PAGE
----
In the Dutch pavilion the opera is more of a model for a way of working than it is a form of presentation in itself. Whereas the artists in the Icelandic and Hungarian pavilions are trying to stand up by means of song to the kind of predatory capitalism that is currently prevalent, this collective of ten designers and writers living in Holland uses the opera to counter the idea of the competing nation, here referencing the competition in Venice, with a model for a working community within the nation. The wooden construction, that can also be seen as an extension of the Rietveld architecture (the pavilion was constructed from 1952 through 1954 by Gerrit Rietveld), is a building site in the truest sense of the words and successfully fulfils the requirements of a work in progress, serving as a platform for presenting contributions by different artists. This building site of ideas is, at the same time, a manifesto for Holland's multifaceted arts scene which is, at the moment, under full-scale attack from right-wing populist politicians. "Opera Aperta / Loose Work", to quote the title of this all-purpose artwork, does reference the Italian expression "Opera" meaning work and does represent an open reference to Umberto Eco's "open work", but, at the same time, sees itself as an opera even if the musical elements is less dominant than, for example, in the case of Richard Wagner. Yes, on the one "track" the music is taken down a tone, and on the surface sounds like background noise. It was London-based theoretician Sarat Maharaj who taught us that sounds and even noise can have a political connotation. It was this former documenta co-curator who came up with the wonderful notion that "noise is the refugee of the sound system"!

www.icelandicartcenter.is/Projects/Venicebiennale
www.crash-passiveinterview.c3.hu
www.venicebiennale.nl

Already published in our series on the 54th Venice Art Biennial:
> "Beyond fear and Africa" by Thomas Wagner
> "Distributing pigeons in the park" by Thomas Wagner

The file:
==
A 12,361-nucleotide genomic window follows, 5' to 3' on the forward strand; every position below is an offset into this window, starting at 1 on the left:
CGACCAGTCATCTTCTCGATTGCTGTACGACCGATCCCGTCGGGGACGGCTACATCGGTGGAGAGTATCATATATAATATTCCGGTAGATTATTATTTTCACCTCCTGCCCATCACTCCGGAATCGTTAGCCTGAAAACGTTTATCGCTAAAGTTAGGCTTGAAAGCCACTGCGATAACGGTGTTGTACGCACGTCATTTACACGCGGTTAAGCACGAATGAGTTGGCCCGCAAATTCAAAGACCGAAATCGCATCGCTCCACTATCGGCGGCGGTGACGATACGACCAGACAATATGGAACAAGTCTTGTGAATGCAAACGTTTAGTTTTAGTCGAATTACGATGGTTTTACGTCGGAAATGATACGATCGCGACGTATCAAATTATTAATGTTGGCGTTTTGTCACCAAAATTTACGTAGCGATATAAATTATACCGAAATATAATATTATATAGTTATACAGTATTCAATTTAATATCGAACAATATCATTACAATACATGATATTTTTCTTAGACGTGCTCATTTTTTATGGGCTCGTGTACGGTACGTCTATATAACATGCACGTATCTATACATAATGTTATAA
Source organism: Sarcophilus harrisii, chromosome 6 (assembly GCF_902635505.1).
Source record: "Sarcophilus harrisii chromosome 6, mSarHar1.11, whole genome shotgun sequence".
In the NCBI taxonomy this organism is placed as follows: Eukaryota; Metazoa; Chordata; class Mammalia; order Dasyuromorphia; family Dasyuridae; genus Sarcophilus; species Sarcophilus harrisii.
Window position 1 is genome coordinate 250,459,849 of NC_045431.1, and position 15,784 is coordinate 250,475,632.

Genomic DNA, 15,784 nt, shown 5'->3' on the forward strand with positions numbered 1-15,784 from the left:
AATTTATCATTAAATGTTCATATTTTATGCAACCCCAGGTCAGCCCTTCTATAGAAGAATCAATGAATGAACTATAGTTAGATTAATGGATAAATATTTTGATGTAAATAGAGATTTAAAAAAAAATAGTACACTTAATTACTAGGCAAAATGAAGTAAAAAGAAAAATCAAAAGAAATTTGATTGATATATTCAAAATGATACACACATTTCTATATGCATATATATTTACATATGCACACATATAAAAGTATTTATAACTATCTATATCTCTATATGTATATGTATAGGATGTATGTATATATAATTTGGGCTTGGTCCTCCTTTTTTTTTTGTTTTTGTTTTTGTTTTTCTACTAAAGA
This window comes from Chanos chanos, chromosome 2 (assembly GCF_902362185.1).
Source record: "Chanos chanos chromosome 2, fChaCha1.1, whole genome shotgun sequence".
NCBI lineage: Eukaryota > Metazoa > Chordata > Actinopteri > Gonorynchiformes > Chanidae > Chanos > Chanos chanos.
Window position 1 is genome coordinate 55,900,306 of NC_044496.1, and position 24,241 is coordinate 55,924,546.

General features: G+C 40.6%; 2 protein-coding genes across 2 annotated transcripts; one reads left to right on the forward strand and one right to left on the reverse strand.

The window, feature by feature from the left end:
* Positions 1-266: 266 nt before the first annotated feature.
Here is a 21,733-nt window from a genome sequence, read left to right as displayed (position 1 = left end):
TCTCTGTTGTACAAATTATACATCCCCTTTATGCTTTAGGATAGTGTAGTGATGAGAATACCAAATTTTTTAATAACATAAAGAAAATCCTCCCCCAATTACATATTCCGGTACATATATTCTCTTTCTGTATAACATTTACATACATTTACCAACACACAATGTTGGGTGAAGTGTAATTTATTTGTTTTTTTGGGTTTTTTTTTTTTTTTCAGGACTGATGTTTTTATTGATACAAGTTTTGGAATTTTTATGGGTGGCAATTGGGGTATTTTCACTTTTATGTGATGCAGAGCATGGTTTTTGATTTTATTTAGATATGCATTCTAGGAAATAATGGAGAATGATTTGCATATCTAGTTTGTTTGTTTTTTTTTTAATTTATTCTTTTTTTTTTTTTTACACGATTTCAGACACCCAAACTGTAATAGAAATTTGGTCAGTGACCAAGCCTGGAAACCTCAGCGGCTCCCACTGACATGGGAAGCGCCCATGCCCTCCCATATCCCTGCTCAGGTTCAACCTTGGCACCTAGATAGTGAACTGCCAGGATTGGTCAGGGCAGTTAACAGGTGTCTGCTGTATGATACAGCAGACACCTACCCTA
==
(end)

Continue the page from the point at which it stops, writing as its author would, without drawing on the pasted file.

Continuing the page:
> "We are leaving the American sector ..." by Joerg Bader and Thomas Wagner
> "Along for the ride" by Annette Tietenberg
> "American gym session" by Thomas Wagner
> "Resistance – liquefied or solidified?" by Barbara Basting
> "Slings, slings over all" by Barbara Basting
> "The Last Supperhero: Tintoretto" by Annette Tietenberg
> "Overpainting the feuilleton" by Joerg Bader
> "Venezia, Piazza Tahrir" by Barbara Basting
> "Head for the caravanserai " by Joerg Bader

Islandic pavilion: “Your country doesn´t exist” by Libia Castro and Ólafur Ólafsson, photo: Lilja Gunnarsdottir
Islandic pavilion: “Your country doesn´t exist” by Libia Castro and Ólafur Ólafsson, photo: Lilja Gunnarsdottir
Hungarian pavilion: “Crash – Passive Interview” by Hajnal Németh, photo: Dimitrios Tsatsas, Stylepark
Hungarian pavilion: “Crash – Passive Interview” by Hajnal Németh, photo: Dimitrios Tsatsas, Stylepark
Hungarian pavilion: “Crash – Passive Interview” by Hajnal Németh, photo: Dimitrios Tsatsas, Stylepark
Dutch pavilion: “Opera Aperta / Loose Work”, Copyright: Dutch pavilion participants, Mondriaan Foundation
Dutch pavilion: “Opera Aperta / Loose Work”, Scene, Copyright: Dutch pavilion participants, Mondriaan Foundation
Islandic pavilion: “Constitution of The Republic of Iceland” by Libia Castro and Ólafur Ólafsson, photo: Lilja Gunnarsdottir
Islandic pavilion: “Constitution of The Republic of Iceland” by Libia Castro and Ólafur Ólafsson, photo: Lilja Gunnarsdottir
Islandic pavilion: “Exorcising Ancient Ghosts” by Libia Castro and Ólafur Ólafsson, photo: Lilja Gunnarsdottir
Hungarian pavilion: “Crash – Passive Interview” by Hajnal Németh, photo: Dimitrios Tsatsas, Stylepark
Hungarian pavilion: “Crash – Passive Interview” by Hajnal Németh, photo: Dimitrios Tsatsas, Stylepark
Dutch pavilion: “The Night Watch” von Alexander van Slobbe, photo: Johannes Schwartz
Dutch pavilion: “Opera Aperta / Loose Work”, Copyright: Dutch pavilion participants, Mondriaan Foundation
Dutch pavilion, photo: Jan Versnel